In India, 15 IELTS test-takers caught for cheating
With stakes so high, cheating on IELTS and TOEFL has turned into a money-making business. Source: Shutterstock

College students fraudulently posing as candidates for a written examination of the International English Language Testing System (IELTS) at Amritsar, India last week have been handed over to the police.

Up to 15 impostors had allegedly confessed that they were there to take the English language proficiency test on behalf of the real candidates to make money, Tribune India reported.

“The accused were caught before entering the examination hall. We matched the photographs on passports with the faces of the candidates before the fingerprint match. They confessed that they had come to appear for others,” says one Sanjeev, who works for international education provider IDP.

The IELTS is a popular test used to assess the language ability of those who want to study or work where English is the language of communication. Over 10,000 organisations worldwide – including universities, employers, professional bodies, immigration authorities and other government agencies – recognise and accept IELTS.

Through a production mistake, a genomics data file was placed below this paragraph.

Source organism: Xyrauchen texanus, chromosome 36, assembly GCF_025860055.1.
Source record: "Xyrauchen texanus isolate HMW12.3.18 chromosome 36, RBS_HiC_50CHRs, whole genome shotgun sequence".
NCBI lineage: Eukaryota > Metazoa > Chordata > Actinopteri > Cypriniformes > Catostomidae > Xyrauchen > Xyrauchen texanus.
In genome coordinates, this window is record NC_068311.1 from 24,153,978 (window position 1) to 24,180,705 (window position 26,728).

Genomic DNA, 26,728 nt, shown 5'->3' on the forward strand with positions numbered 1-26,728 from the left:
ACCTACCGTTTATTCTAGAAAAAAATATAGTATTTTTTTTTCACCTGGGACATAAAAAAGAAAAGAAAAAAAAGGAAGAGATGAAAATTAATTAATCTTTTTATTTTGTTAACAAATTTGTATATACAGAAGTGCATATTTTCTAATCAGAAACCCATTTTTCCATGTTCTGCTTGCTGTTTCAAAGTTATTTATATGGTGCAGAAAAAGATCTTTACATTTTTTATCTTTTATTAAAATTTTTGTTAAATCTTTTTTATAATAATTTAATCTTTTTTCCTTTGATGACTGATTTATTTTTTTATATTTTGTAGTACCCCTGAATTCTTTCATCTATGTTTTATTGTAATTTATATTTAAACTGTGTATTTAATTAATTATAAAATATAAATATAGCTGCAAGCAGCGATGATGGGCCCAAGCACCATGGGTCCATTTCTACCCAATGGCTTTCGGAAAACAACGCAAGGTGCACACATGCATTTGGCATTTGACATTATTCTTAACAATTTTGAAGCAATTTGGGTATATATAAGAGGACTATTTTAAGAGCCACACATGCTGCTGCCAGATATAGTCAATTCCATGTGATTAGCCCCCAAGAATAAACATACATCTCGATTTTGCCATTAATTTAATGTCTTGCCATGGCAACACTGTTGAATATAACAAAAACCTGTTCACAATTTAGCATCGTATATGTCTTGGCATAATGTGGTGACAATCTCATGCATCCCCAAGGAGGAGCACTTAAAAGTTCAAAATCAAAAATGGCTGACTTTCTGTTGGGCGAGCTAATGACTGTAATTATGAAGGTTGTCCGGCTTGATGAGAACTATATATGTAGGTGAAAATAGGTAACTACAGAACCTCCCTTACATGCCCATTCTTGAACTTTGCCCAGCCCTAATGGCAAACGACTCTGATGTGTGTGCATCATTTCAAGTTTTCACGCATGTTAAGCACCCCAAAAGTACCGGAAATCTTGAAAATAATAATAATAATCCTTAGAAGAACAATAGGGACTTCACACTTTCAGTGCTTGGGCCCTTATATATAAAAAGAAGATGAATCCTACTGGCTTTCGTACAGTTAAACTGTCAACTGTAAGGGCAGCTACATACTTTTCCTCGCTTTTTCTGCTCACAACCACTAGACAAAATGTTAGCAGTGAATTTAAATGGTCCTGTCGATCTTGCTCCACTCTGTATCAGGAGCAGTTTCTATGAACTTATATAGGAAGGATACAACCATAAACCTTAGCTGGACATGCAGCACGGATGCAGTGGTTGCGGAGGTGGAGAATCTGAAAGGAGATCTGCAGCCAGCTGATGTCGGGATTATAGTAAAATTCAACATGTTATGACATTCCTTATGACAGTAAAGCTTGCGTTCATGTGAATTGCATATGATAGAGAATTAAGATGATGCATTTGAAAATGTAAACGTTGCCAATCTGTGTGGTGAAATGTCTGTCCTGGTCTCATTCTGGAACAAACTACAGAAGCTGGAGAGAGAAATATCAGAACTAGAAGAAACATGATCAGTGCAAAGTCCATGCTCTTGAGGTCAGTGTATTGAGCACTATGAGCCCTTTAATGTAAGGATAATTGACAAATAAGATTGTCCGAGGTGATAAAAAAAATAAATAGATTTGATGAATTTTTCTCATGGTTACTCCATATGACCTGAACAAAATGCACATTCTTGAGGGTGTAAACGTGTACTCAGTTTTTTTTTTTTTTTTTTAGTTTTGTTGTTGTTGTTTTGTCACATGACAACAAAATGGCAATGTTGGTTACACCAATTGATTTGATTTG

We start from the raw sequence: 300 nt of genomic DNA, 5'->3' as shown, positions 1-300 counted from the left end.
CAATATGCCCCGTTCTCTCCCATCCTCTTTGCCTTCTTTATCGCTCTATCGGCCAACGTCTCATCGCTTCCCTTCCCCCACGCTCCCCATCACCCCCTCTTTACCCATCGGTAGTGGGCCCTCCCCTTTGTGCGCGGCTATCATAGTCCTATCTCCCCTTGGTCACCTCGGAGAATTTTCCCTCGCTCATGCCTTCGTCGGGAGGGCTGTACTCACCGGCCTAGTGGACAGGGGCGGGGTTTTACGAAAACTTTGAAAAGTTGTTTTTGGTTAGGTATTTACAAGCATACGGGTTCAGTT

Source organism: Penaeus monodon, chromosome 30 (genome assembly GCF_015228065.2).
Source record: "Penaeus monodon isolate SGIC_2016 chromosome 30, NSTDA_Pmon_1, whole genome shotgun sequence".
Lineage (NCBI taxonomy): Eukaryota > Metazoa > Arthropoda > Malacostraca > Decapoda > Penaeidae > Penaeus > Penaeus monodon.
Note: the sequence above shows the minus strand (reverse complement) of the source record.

According to officials, some of the students caught at Amritsar were reportedly from “reputable” colleges located in the state.

“They were hired by a person, identified Navjot, by offering Rs 30,000 (US$44.68) per examination. We have handed them over to the police and filed a complaint at the Civil Lines police station,” Sanjeev added.

News reports show there is a cheating epidemic going on in India, as desperate students and parents resort turn to unscrupulous means  in hopes of clinching a limited spot at its highly competitive universities and job market.

The Guardian reported that there is a so-called “cheating mafia” in India which provide leaks to exam questions as well as other fraudulent means to students during high-stakes exams.

The recent incident in Amritsar also forms part of the growing fraud perpetuated highly organized rings of college-admission-exams imposters globally. In the US, several Chinese students were recently charged for sitting the Test of English as a Foreign Language (TOEFL) on other Chinese students’ behalf.

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